17. DOMS are great whenever i feel like skipping a workout i say to myself "ah but next week the doms will be worse if miss this week"

  18. What about soreness after endurance training? Or why doing a new excercise causes DOMS more often but familiar stimuli not so much?

  19. Did you ever notice that, even if you work tour butt off, doms do not come out, or are greatly reduced, if the heavy movement you do is intense/heavy enough and frequent enough. Proof of it is that even if you work your legs like crazy, if you change the leg exercise you may incur in heavy doms. This would lead to think that it is something maybe related to excessive damage due to incorrect neural firing pattern of muscles.

  20. First day back at the gym after 2 weeks(Monday) of nonactivity, did max rep squats @ 85% of my true max, not the best idea in hindsight, still sore

  21. Would it matter in what kind of protein, depending on what kind of goal you're going for? (Cutting or gaining) Or does it matter, protein is protein??

  22. I love the soreness, though sometimes I'll overdo it and my arms will be in severe agonizing pain for days 😂

  23. 2.3 grams of protein won't do anything for you unless you are taking PEDs, ah wait it will probably damage your kidneys in the long run, about 1.7grams is the absolute maximum you should take if nkt taking steroids

  24. What about deep tissue massages guns like that TIM TAM or Theragun? It is the same as the foam roller? I have one it feels that I recover faster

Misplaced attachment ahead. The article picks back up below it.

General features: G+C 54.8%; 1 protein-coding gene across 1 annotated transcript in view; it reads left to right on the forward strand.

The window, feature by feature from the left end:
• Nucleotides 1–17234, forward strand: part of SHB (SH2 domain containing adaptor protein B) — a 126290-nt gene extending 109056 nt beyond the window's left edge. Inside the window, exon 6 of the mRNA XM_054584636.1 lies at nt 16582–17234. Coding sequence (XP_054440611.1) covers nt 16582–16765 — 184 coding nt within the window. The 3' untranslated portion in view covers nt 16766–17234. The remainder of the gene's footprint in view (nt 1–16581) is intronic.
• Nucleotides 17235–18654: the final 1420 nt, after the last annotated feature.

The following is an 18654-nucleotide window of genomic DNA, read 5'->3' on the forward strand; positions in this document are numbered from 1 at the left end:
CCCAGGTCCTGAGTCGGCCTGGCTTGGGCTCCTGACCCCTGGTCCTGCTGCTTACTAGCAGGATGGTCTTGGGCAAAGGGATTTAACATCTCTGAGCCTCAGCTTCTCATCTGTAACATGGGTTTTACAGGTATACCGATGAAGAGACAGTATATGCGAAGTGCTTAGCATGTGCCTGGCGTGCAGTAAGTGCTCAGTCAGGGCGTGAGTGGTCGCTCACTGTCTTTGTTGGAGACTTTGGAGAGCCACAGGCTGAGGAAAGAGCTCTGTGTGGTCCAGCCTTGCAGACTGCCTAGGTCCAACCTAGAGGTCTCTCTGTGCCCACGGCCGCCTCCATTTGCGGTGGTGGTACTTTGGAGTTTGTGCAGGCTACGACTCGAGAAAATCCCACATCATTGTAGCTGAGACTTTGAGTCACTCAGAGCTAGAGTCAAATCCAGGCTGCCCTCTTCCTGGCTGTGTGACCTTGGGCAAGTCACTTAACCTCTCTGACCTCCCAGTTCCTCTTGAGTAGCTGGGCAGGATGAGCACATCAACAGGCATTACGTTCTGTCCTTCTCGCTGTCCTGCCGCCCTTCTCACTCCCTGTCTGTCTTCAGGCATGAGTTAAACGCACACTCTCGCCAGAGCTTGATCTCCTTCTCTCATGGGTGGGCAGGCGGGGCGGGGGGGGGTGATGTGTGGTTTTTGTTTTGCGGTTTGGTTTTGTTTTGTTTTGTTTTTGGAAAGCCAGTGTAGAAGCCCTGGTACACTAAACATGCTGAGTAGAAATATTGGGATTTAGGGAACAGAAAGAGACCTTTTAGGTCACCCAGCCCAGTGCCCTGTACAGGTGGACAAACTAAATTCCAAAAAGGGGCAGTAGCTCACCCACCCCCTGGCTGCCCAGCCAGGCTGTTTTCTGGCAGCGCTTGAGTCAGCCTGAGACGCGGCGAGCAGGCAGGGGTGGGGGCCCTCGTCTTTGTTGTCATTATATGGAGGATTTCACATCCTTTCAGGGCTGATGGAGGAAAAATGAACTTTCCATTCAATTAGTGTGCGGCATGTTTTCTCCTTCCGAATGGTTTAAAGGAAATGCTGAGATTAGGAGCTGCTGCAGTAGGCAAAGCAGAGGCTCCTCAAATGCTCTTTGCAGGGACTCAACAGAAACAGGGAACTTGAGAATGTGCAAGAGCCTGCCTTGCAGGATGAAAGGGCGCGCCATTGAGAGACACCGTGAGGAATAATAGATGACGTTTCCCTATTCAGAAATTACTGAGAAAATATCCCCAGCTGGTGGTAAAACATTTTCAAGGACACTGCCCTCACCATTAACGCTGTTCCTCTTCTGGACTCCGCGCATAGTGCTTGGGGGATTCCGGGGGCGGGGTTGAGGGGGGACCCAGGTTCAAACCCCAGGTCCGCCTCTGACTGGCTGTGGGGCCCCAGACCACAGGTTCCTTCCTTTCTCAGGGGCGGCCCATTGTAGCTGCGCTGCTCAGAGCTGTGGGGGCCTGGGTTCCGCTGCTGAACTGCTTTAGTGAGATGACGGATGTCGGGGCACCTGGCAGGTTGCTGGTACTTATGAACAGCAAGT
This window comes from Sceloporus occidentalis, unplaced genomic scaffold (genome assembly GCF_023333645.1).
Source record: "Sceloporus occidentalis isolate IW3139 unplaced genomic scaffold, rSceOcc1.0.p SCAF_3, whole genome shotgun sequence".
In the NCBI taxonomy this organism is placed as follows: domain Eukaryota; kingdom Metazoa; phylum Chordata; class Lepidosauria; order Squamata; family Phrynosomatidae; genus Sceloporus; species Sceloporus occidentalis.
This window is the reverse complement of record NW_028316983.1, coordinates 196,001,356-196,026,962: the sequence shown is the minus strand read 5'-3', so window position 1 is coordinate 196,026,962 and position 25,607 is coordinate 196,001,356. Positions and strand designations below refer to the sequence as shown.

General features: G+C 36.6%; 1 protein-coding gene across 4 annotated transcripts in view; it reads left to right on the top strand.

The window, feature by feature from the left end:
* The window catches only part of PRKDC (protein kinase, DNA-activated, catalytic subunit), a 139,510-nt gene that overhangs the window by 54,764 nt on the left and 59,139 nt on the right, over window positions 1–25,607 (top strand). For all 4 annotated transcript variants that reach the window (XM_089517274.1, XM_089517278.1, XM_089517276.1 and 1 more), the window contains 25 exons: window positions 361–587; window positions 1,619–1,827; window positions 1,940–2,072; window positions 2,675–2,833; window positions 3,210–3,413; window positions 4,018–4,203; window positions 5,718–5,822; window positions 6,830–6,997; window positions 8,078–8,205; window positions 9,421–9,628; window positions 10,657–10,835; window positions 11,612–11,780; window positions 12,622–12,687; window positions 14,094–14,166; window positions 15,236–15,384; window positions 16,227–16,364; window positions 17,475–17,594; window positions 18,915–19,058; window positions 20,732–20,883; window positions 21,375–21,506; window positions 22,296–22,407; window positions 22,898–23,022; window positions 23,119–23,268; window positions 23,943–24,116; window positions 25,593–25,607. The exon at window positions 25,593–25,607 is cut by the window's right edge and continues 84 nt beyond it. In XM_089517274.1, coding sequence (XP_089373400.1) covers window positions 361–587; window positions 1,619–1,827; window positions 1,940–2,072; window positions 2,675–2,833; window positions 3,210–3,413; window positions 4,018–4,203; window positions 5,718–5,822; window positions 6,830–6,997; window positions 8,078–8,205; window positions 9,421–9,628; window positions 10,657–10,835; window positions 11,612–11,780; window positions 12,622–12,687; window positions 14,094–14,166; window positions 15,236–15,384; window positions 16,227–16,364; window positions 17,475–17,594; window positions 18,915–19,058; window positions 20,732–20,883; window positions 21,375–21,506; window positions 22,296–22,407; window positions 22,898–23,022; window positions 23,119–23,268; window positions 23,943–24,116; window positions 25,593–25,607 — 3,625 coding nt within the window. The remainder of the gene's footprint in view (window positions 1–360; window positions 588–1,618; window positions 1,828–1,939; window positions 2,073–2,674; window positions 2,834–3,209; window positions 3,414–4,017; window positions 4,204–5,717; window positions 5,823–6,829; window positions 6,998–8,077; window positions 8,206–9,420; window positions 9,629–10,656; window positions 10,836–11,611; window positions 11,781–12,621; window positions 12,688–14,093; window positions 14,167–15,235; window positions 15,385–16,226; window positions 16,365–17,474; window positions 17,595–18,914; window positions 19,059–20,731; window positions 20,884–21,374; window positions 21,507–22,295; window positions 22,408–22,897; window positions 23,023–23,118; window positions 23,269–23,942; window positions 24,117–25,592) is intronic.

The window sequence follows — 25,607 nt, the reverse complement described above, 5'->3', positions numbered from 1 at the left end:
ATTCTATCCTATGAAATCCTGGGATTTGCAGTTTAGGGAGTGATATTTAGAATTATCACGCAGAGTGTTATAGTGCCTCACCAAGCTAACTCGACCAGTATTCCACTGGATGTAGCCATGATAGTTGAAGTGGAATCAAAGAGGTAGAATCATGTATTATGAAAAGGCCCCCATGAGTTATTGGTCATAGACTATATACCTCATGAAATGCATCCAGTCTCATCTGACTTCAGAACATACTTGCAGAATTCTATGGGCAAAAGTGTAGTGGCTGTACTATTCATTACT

25. Some of you guys are against this video but you don’t get that soreness doesn’t mean you’re doing anything right, and soreness can get in the way of your future workouts which cuts into your gains too, same with day to day things can be tough

  26. Make sure your macros and micros are covered, proper hydration, sauna, and 20 minute Epsom salt baths/soaks. Z.M.A. supplement before bed and D.O.M.S. will not be a limiting factor.

  27. Please make a video about this research.

  28. Do you have any videos on body fat percentage? I’d really love to know more about it and how you can lower body fat % and not just “how to lose weight” or “how to lose fat” but how to specially bring down your overall body fat percentage in order to build more muscle.

  29. "I like soreness" yeah, i don't think you're talking about the kind of soreness that makes you want to cry because you can't even roll out of bed

  30. It would be a great help if you cover on the ways to foam roll correctly & specifically targeting deep muscles in the next video. Just a suggestion 😉